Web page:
“Okay, so you returned a lost object,” Rochel noted. “Actually, I’m not sure the ring would actually be considered a ‘lost object ‘ according to halachah, considering it was in her house.”

“Wait, there’s more,” Yifat went on. “The following week, I was sweeping the floor again – and there it was! The same diamond ring on the floor! Now I was really annoyed. What if I hadn’t noticed it and it would have been thrown into the garbage? What if someone had kicked it and it would have flown into the drainage hole? How could someone be so careless with an expensive ring? But I’m an honest woman. I bent down, picked up the ring and brought it to Mrs. Edri. This time she was in her daughter’s room porch, helping her with her homework. I placed the ring on the desk and told her that it had been on the floor.

“I went home thinking about people who re so rich that money is like garbage to them. I considered asking for a raise in salary. If the Edris so didn’t need their money, and I needed money s badly, why shouldn’t they give me a little more?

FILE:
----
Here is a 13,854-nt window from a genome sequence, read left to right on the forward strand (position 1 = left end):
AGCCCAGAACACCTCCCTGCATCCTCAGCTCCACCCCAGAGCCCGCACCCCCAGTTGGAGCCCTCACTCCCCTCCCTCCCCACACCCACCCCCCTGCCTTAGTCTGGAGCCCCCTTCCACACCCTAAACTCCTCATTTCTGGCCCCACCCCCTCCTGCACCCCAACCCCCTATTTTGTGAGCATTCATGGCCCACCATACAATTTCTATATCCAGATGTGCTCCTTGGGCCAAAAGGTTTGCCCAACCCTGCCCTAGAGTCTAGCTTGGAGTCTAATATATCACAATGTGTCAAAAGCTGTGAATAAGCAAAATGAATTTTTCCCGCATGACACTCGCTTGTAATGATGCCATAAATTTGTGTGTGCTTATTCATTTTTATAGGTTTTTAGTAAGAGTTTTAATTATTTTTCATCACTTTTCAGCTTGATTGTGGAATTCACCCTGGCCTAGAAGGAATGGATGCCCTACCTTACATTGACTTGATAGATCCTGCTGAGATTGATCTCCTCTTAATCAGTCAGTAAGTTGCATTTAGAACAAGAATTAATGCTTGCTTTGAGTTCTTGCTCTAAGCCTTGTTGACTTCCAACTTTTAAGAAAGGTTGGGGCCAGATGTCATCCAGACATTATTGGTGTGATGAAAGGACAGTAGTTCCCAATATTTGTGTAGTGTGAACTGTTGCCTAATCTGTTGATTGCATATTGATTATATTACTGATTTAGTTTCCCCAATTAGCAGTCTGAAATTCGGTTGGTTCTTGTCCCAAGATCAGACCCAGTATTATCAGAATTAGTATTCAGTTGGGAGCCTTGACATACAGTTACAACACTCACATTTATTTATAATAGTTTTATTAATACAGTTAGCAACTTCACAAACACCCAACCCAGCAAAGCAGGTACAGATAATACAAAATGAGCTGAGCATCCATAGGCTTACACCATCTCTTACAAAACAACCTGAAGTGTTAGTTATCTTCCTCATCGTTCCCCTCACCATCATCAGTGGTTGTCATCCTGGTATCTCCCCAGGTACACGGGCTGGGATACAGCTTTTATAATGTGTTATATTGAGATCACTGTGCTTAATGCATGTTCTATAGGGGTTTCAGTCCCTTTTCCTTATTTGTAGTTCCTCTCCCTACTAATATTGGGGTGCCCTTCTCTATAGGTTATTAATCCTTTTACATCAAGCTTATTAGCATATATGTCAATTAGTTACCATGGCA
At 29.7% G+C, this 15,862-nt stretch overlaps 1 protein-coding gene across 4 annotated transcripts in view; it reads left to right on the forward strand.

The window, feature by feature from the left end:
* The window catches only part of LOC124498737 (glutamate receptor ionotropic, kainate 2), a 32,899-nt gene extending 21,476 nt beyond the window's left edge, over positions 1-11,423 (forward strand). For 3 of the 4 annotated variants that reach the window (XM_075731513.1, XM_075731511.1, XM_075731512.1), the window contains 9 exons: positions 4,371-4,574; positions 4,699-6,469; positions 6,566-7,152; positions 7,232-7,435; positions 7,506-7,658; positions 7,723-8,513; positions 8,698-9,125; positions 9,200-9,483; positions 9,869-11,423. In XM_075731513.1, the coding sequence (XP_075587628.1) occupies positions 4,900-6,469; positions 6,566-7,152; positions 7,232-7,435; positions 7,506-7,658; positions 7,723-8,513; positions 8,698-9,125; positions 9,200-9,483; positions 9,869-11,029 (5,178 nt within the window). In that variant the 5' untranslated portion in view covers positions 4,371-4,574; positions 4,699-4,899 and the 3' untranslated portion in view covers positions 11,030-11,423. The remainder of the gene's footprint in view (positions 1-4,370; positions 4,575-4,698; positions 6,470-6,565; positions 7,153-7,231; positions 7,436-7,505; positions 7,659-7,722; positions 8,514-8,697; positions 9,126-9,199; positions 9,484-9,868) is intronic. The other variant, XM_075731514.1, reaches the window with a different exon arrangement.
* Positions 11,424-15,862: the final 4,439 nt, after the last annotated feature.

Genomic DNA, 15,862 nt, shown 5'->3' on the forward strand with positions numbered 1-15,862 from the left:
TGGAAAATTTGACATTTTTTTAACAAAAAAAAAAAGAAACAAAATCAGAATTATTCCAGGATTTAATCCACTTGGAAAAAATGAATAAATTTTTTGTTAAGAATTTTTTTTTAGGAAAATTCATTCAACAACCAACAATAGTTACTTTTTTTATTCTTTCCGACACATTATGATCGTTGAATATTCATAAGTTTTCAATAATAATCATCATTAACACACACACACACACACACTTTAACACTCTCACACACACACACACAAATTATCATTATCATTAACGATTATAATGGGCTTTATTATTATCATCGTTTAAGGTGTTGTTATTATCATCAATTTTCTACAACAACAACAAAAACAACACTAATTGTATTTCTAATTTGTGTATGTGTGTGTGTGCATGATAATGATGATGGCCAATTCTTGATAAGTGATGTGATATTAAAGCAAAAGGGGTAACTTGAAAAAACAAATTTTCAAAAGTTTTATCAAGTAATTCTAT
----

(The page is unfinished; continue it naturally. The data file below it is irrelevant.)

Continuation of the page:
“The following week, I went about my work, deliberating over whether or not to ask for a raise. I took the broom and began sweeping. And guess what I suddenly see sparkling among the airs of the broom?”

“The ring.”

“Exactly. How’d you guess? The same stunning diamond ring with the same stunning design. It had been on the floor again! This was the third time! I said to myself, Enough is enough. If she doesn’t need the ring, there’s no reason it should remain here. What for? So that I should have to bend down, pick it up and bring it to her week after week after week?

“This time, my employer was sipping a cup of juice in the kitchen. I didn’t give her the ring. Instead, I slipped it into my pocket. After work, I went to a goldsmith and sold it. The goldsmith gave me three thousand, six hundred shekels for it. I’m quite sure it was worth closer to ten thousand, but I didn’t argue. I was afraid to give myself away.”

“And? What happened next?” Rochel asked in suspense.